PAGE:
No. The semantics of std::memory_order_acquire doesn't requires processor instructions on x86/x86_64.

Any load()/store() operations on x86_64 doesn't require processor instructions (lock/fence) exact atomic.store(val, std::memory_order_seq_cst); which requires (LOCK) XCHG or alternative: MOV (into memory),MFENCE.

Processor memory-barriers-instructions for x86(except CAS), and also ARM and PowerPC: http://www.cl.cam.ac.uk/~pes20/cpp/cpp0xmappings.html

Disassembler GCC 4.8.1 x86_64 - GDB - load():

    20      temp = a.load(std::memory_order_relaxed);
    21      temp = a.load(std::memory_order_acquire);
    22      temp = a.load(std::memory_order_seq_cst);
0x46140b  <+0x007b>         mov    0x38(%rsp),%ebx
0x46140f  <+0x007f>         mov    0x34(%rsp),%esi
0x461413  <+0x0083>         mov    0x30(%rsp),%edx

Disassembler GCC 4.8.1 x86_64 - GDB - store():

a.store(temp, std::memory_order_relaxed);
a.store(temp, std::memory_order_release);
a.store(temp, std::memory_order_seq_cst);
0x4613dc  <+0x004c>         mov    %eax,0x20(%rsp)
0x4613e0  <+0x0050>         mov    0x38(%rsp),%eax
0x4613e4  <+0x0054>         mov    %eax,0x20(%rsp)
0x4613e8  <+0x0058>         mov    0x38(%rsp),%eax
0x4613ec  <+0x005c>         mov    %eax,0x20(%rsp)
0x4613f0  <+0x0060>         mfence
0x4613f3  <+0x0063>         mov    %ebx,0x20(%rsp)

Disassembler MSVS 2012 x86_64 - load() - it is the same as this bug report: http://connect.microsoft.com/VisualStudio/feedback/details/770885:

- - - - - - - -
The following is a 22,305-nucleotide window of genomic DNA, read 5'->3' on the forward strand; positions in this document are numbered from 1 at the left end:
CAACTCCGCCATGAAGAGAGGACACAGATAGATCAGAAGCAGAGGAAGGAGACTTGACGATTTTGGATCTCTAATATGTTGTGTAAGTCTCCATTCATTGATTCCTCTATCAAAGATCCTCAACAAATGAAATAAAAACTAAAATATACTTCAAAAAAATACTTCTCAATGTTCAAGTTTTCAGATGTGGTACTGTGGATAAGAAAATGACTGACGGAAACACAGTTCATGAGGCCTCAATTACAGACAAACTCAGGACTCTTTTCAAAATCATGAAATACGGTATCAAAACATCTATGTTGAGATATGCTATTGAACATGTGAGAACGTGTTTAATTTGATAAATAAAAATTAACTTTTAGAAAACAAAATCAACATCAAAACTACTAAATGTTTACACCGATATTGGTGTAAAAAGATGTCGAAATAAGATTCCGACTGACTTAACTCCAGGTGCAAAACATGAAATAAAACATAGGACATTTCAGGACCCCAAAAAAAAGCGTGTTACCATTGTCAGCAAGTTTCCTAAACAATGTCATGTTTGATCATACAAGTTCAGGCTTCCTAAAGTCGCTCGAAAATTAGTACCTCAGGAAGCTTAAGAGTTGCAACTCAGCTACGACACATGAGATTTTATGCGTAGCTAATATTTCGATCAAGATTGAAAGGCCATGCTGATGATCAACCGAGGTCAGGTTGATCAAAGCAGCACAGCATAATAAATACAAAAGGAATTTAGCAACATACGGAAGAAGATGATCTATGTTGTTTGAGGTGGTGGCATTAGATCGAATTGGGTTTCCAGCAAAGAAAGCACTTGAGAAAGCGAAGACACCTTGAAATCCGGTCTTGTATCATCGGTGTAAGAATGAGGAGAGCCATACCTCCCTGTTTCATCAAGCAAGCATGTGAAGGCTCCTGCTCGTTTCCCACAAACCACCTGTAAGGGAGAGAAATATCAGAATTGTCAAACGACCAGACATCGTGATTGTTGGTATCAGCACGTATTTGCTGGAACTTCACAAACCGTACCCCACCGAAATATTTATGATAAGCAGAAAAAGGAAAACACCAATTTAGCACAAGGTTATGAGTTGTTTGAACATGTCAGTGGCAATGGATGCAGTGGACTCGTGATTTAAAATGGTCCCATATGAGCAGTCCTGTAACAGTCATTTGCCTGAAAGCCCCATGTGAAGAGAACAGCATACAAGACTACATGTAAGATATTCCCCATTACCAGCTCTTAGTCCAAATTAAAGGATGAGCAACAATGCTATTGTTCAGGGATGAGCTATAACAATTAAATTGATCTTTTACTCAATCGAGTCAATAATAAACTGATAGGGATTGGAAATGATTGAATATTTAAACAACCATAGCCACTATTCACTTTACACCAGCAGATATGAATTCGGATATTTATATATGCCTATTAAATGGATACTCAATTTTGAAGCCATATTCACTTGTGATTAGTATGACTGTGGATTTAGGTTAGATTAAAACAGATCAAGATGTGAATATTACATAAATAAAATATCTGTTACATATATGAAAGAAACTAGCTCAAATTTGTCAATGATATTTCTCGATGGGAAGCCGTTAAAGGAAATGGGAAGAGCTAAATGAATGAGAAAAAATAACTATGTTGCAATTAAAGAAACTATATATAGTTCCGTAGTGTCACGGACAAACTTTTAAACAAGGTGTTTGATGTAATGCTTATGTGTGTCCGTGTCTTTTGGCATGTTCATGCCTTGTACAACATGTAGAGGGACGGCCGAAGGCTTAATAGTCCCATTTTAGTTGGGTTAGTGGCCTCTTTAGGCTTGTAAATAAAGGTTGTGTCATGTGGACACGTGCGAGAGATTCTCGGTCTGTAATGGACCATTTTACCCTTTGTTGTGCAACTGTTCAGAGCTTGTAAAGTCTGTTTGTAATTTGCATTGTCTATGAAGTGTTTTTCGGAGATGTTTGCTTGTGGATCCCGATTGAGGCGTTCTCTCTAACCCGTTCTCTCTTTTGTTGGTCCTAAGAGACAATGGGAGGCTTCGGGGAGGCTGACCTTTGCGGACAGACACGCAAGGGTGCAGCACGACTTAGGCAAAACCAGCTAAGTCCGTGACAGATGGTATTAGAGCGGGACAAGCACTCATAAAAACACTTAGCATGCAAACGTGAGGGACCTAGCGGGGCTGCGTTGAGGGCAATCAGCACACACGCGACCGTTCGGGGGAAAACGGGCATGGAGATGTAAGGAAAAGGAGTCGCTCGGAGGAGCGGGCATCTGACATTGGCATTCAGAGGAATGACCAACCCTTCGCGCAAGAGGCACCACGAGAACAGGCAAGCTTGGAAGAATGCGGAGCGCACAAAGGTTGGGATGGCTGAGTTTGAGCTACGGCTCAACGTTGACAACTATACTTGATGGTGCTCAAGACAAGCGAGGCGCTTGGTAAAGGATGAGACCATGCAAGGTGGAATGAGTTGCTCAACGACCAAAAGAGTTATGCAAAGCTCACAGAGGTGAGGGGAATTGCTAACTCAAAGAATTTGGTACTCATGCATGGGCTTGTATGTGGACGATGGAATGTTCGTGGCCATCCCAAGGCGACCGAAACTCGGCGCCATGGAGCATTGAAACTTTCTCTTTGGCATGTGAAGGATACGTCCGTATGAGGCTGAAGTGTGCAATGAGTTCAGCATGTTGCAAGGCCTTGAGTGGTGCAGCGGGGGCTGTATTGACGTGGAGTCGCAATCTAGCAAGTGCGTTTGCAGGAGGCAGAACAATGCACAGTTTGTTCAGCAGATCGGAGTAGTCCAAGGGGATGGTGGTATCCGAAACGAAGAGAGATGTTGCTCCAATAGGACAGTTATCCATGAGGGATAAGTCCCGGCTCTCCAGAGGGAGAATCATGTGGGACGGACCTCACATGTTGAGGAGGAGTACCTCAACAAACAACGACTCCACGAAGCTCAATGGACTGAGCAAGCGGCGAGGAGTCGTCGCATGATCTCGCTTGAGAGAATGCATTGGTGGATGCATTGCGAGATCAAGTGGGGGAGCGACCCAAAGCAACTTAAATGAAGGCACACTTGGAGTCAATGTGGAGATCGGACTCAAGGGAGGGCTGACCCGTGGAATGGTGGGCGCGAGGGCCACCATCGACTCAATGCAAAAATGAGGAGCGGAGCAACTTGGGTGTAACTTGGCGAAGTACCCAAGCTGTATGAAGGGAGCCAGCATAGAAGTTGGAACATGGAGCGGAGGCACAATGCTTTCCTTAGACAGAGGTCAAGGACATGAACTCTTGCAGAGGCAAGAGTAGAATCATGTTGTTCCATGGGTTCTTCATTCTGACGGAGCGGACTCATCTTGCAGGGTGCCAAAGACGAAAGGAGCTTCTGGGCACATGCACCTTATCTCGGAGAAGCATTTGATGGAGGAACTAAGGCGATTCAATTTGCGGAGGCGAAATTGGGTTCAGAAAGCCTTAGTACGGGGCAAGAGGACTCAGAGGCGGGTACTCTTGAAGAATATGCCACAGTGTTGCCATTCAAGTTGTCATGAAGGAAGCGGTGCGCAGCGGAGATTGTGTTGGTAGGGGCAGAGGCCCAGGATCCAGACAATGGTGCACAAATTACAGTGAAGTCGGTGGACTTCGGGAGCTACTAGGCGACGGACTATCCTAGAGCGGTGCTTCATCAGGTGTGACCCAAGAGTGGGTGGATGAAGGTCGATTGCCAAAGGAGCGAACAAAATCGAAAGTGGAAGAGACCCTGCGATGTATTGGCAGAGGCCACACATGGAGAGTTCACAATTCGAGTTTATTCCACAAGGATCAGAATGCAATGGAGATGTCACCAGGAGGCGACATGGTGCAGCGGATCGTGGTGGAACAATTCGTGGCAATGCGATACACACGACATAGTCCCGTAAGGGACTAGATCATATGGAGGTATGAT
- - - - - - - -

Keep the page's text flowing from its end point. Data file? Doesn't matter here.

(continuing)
temp = a.load(std::memory_order_relaxed);
000000013FE51A1F  prefetchw   [a]  
000000013FE51A24  mov         eax,dword ptr [a]  
000000013FE51A28  nop         dword ptr [rax+rax]  
000000013FE51A30  mov         ecx,eax  
000000013FE51A32  lock cmpxchg dword ptr [a],ecx  
000000013FE51A38  jne         main+40h (013FE51A30h)  
000000013FE51A3A  mov         dword ptr [temp],eax  
    temp = a.load(std::memory_order_acquire);
000000013FE51A3E  prefetchw   [a]  
000000013FE51A43  mov         eax,dword ptr [a]  
000000013FE51A47  nop         word ptr [rax+rax]  
000000013FE51A50  mov         ecx,eax  
000000013FE51A52  lock cmpxchg dword ptr [a],ecx  
000000013FE51A58  jne         main+60h (013FE51A50h)  
000000013FE51A5A  mov         dword ptr [temp],eax  
    temp = a.load(std::memory_order_seq_cst);
000000013FE51A5E  prefetchw   [a]  
    temp = a.load(std::memory_order_seq_cst);
000000013FE51A63  mov         eax,dword ptr [a]  
000000013FE51A67  nop         word ptr [rax+rax]  
000000013FE51A70  mov         ecx,eax  
000000013FE51A72  lock cmpxchg dword ptr [a],ecx  
000000013FE51A78  jne         main+80h (013FE51A70h)  
000000013FE51A7A  mov         dword ptr [temp],eax  

Disassembler MSVS 2012 x86_64 - store():

    a.store(temp, std::memory_order_relaxed);
000000013F8C1A58  mov         eax,dword ptr [temp]  
000000013F8C1A5C  mov         dword ptr [a],eax  

    a.store(temp, std::memory_order_release);
000000013F8C1A60  mov         eax,dword ptr [temp]  
000000013F8C1A64  mov         dword ptr [a],eax  

    a.store(temp, std::memory_order_seq_cst);
000000013F8C1A68  mov         eax,dword ptr [temp]  
000000013F8C1A6C  xchg        eax,dword ptr [a]